2. In most states, a truly good reason is a “substantial violation or change in the terms of employment”; however, whether your situation qualifies as a “substantial violation” depends on your particular facts, events and circumstances. I often tell people that, in many instances, “In legal analysis, the facts are more important than the law, because quite often the facts determine which law applies and how it does so.” Your situation represents a pretty good example of that.  

Here are four actual case decisions made in the past by the Unemployment Benefits authorities in your State of New York:

a. Case Decision: Where an employer promised an employee an increase in salary commensurate with an employee’s newly-added responsibilities, but never paid it, and the employee resigned as a result, the employee was deemed eligible for Unemployment Benefits.

b. Case Decision: Where an employer promised a wage increase after promoting an employee to a more responsible position, but never paid it, and the employee resigned as a result, the employee was found to be eligible for Unemployment Benefits.

c. Case Decision: Where an employer promised a wage increase, but due to business conditions was unable to provide it, and the employee was already at the highest compensation for that position, and the compensation the employee was being paid was about the same being paid other such people in the industry, and the employee resigned, the employee was found not eligible for Unemployment Benefits.  

d. Case Decision: Where an employer promised to give a precise pay increase, and agreed with the employee on the precise date on which the pay increase was to begin, and failed to pay it, and the employee resigned as a result, the employee was found to be eligible for Unemployment Benefits.    

There are two “lessons” to be drawn from the case decisions noted above: (i) First, every different fact can make a big difference in the way a case is decided; and (ii) Second, Judges are people, too, and each Judge sees things a little differently than other Judges might see them. 

3. If your salary was lowered 16%, and your commissions were lowered, say, 20%, based only on those facts I would view your chances of being found eligible to be on the low side. It is simply impossible to predict with certainty whether or not you would be found eligible for Unemployment  Benefits.  

However, (a) if business at your employer was slow, and/or (b) you were not given any guarantee of compensation remaining the same, and/or (c) you were not given any new responsibilities, and/or (d) you are being paid commensurate with others in your company and your industry, then you would have a good chance of being denied Unemployment Benefits. 

On the other hand, (a) if you were given assurances of stable income and/or (b) you were given new responsibilities, and/or (c) you are being underpaid compared to others in your company and your industry, those factors would surely be in your favor. 

4. “Fairness” and “sympathy” can also play a significant role in these decisions.  In my experience I have seen other facts – which seem unrelated – play a big role in the decision of the Unemployment Hearing Judge or Administrative Law Judge who makes the ultimate decision. These include (a) if you are the sole financial provider for your family, (b) if your compensation reduction made you unable to provide for the welfare of children, (c) if you seem to be respectful and honest, or, on the other hand, (d) if you seem disrespectful, lazy and simply disinterested in working. As I noted above, it is important to remember that Judges are people, too.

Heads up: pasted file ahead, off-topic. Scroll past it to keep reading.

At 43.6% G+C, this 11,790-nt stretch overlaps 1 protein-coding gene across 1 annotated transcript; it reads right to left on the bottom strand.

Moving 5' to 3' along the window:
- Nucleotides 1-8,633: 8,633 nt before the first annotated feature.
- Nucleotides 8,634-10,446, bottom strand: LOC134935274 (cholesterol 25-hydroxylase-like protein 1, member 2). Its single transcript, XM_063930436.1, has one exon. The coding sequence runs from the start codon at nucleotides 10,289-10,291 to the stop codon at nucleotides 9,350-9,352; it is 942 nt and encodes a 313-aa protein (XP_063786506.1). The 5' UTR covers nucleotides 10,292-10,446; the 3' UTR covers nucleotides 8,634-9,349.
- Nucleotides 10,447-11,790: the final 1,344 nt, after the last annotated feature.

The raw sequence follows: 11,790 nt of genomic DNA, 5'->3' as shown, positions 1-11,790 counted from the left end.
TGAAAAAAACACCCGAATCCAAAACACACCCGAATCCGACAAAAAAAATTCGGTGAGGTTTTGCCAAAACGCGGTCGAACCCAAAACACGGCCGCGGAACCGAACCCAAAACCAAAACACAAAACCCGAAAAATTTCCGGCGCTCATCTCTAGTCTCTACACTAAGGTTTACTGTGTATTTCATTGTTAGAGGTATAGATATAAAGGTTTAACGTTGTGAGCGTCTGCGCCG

5.There is one alternative available to you that you may not have thought of: Consider requesting that your employer not contest your application for Unemployment Benefits.  There are many times and circumstances in which, for any number of reasons, it is just best for the employee to leave the job. In fact, it is just possible that this is really what your employer is seeking.  

For this reason, you might consider requesting, in writing, that your employer not contest your unemployment application if and when you leave. In order for an employer to reduce overall employee headcount, and not pay severance, this is sometimes seen as a WIN-WIN solution. Of course, you must be careful to be clear that this, in itself, is not a resignation.  

Want to apply for Unemployment Benefits, but afraid your former employer may oppose your Unemployment Benefits applications? Use our “Model Letter Requesting Employer’s Assurance Not to Contest Your Unemployment Application” with Ten Great Reasons. “What to Say, How to Say It.”™ To get your copy, just [click here.] Delivered by Email – Instantly!

 Rob, what you face is being faced by so many other people these days. While I can’t answer your question with precision, I hope this information helps you make your own decision regarding what to do. Please consider telling your friends, family and colleagues about our blog – we’d REALLY appreciate that!! Oh, yes, and tell them, too, that subscribing to our blog is free, fun and helpful. 

My Best,
Al Sklover

P.S.: Applying for Unemployment Benefits can be confusing! Eliminate the confusion, and make sure you don’t forget anything – use our 132-Point Guide & Checklist for Unemployment Benefits. To get your copy, just [click here.] Delivered by Email – Instantly!  

Repairing the World,
One Empowered – and Productive – Employee at a Time™

© 2014, Alan L. Sklover All Rights Reserved. Commercial Use Prohibited.

Alan L. Sklover

Alan L. Sklover

Employment Attorney
and Career Strategist
for over 35 years

Job Security and Career Success now depend on knowing how to navigate and negotiate to gain the most for your skills, time and efforts. Learn the trade secrets and 'uncommon common sense' of Attorney Alan L. Sklover, the leading authority on "Negotiating for Yourself at Work™".